The county land bank has agreed to foreclose on 525 real estate tax-delinquent lots at $250 per lot over 12 to 18 months and deliver a clear title for this project, according to a pre-application filed by the city for the state grant.
The grant application is due March 6.
The city’s East Side was planned as a place that would accommodate future urban growth, the city said in its pre-application.
During the 1920s, streets were laid out and residential lots, many of them 25 by 100 feet, were sold to individuals, and the infrastructure improvements were installed.
“The collapse of the strong steel economy and subsequent depopulation” slowed development, however, and few houses were built in the decommissioning project area, the city explained in its pre-application.
The city’s total population peaked at 170,000 in 1930 and is now about 65,000.
“Had the city been fully developed, it could have accommodated upward of a quarter of a million people,” Williams said.
The 90-acre decommissioning area is in a northeastern section of the city known as Sharonline, which is named for a Youngstown-to-Sharon, Pa., streetcar line that ran along Jacobs Road between 1900 and 1939.
The 90-acre area, which includes parts of Vaughn, Josephine, Shaw and Miltonia avenues, abuts the city limits along the Mahoning-Trumbull county boundary.
D’Avignon said the grant application requires the city to promise that the 90 acres will remain forever in their natural state. If the land is ever developed, the city must return the grant money to the state, he said.
D’Avignon said he thinks future development of that land is unlikely, however, especially following abandonment of the state’s plans for the Hubbard Expressway that would have run through the East Side, connecting the Himrod Expressway to Interstate 80.
Today, only one structure in the 90-acre area is inhabited, and that is a 988-square-foot single-family home on a 25-by-115-foot lot.
D’Avignon said the city would not use eminent domain to acquire any properties and force anyone out, but it would offer financial assistance to relocate any residents of the area if they want to move.
The city has no plans to turn the decommissioned acres into a park because the East Side’s population density is too low for use of another park and because the city’s Johnson Park, formerly known as Bailey Park, is nearby, D’Avignon said.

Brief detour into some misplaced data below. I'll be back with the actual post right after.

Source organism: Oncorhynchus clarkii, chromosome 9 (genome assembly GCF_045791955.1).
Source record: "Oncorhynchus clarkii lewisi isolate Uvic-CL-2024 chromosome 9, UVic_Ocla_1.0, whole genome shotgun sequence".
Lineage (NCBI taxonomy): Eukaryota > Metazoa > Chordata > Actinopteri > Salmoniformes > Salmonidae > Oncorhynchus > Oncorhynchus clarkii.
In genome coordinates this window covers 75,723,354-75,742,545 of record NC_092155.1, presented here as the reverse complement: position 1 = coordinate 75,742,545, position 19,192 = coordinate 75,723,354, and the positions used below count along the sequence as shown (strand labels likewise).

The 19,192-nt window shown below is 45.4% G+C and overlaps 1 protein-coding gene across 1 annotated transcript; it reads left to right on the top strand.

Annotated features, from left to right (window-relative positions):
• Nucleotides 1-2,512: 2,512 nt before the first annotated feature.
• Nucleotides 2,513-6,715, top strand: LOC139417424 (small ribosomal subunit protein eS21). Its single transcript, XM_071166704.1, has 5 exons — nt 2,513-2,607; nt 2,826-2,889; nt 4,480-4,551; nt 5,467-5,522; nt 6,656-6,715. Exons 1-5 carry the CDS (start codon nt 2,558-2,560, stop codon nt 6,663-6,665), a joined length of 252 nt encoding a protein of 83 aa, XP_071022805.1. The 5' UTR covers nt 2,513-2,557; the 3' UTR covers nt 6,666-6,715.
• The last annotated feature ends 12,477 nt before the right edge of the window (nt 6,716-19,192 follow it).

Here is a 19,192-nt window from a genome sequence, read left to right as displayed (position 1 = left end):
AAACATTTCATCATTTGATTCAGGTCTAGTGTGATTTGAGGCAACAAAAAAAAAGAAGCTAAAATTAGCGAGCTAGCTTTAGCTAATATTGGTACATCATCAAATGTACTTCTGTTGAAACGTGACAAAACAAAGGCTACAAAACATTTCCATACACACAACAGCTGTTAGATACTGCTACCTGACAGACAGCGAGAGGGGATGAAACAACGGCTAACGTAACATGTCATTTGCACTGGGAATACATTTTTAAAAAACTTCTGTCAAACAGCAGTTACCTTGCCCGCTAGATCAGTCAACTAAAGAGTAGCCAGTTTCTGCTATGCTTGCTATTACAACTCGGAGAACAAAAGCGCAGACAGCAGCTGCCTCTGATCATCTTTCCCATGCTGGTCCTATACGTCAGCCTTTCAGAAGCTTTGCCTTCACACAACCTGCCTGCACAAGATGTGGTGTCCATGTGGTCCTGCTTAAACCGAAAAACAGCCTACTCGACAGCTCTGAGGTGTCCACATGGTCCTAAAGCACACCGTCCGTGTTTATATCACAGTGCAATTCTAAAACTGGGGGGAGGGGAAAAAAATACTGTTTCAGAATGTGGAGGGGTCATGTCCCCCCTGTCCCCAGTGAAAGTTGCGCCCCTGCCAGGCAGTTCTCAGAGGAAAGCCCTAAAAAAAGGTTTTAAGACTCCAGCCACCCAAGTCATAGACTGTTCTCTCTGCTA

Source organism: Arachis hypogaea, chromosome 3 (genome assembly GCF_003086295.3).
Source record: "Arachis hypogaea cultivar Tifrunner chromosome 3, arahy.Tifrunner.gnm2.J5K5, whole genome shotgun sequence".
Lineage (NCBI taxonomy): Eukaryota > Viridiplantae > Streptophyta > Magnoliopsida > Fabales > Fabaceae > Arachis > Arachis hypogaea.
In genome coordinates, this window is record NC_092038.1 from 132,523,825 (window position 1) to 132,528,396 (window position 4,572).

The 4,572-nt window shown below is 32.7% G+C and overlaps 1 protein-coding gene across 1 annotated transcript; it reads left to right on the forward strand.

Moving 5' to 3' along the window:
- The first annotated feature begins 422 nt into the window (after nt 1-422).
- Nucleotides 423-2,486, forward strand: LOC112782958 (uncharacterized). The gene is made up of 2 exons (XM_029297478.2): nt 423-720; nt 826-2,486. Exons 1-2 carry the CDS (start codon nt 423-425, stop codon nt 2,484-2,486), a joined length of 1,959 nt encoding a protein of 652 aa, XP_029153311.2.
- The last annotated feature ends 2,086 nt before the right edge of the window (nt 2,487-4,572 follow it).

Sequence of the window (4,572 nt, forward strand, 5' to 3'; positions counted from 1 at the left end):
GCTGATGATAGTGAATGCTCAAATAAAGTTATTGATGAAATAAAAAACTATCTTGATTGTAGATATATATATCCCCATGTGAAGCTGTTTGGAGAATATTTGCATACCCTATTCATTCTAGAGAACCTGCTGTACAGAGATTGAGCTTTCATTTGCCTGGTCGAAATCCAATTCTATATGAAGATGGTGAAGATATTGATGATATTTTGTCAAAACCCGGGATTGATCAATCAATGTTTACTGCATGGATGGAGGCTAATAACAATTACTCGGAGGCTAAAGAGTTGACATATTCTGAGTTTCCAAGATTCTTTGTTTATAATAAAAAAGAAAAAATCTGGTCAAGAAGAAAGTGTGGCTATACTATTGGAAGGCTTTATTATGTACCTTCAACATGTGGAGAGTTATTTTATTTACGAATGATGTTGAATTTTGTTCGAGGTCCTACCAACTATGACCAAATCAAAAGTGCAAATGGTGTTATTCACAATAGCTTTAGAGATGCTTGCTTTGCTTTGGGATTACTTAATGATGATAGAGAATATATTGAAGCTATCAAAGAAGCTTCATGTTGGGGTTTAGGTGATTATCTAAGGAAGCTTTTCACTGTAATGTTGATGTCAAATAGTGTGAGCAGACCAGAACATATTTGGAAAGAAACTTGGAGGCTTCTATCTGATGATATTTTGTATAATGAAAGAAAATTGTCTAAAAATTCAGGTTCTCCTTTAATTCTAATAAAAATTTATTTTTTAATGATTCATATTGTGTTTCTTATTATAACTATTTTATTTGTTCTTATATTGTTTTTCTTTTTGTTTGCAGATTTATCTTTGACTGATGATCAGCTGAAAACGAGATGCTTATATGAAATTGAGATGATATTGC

The project area was the subject of a 2009 study titled “Developing Methods to Establish an Urban Wetland Mitigation Bank on Youngstown’s East Side,” which was funded by the city and completed by Youngstown State University’s Center for Urban and Regional Studies.
The study found that the area contains several acres of wetlands.
In its pre-application for the grant, the city says the proposed project “presents an opportunity to preserve an ecologically sensitive area.”
“The [wet] soil conditions in that area are really unsuited to development, but are suited to being naturalized,” said Hunter Morrison, executive director of the Akron-based Northeast Ohio Sustainable Communities Consortium.
“It’s a good idea [to let the 90 acres go back to nature] because it takes an area that has been deteriorating over a long period of time and puts it to a useful long-term purpose in terms of an open space,” said Morrison, who helped develop the Youngstown 2010 plan.
“This is really an example of repositioning assets” in the city, he observed.
“Other communities that have confronted this issue, such as Detroit, have been looking at this on a much larger scale,” he noted.
“It’s an unused space, and it can be beautified. The vacant houses should have been demolished years ago,” said Warren Harrell, a founder and former president of the Northeast Homeowners and Concerned Citizens Organization on the city’s East Side.
“I would rather see green space than houses that are abandoned. ... We’re much better off with green space,” he added.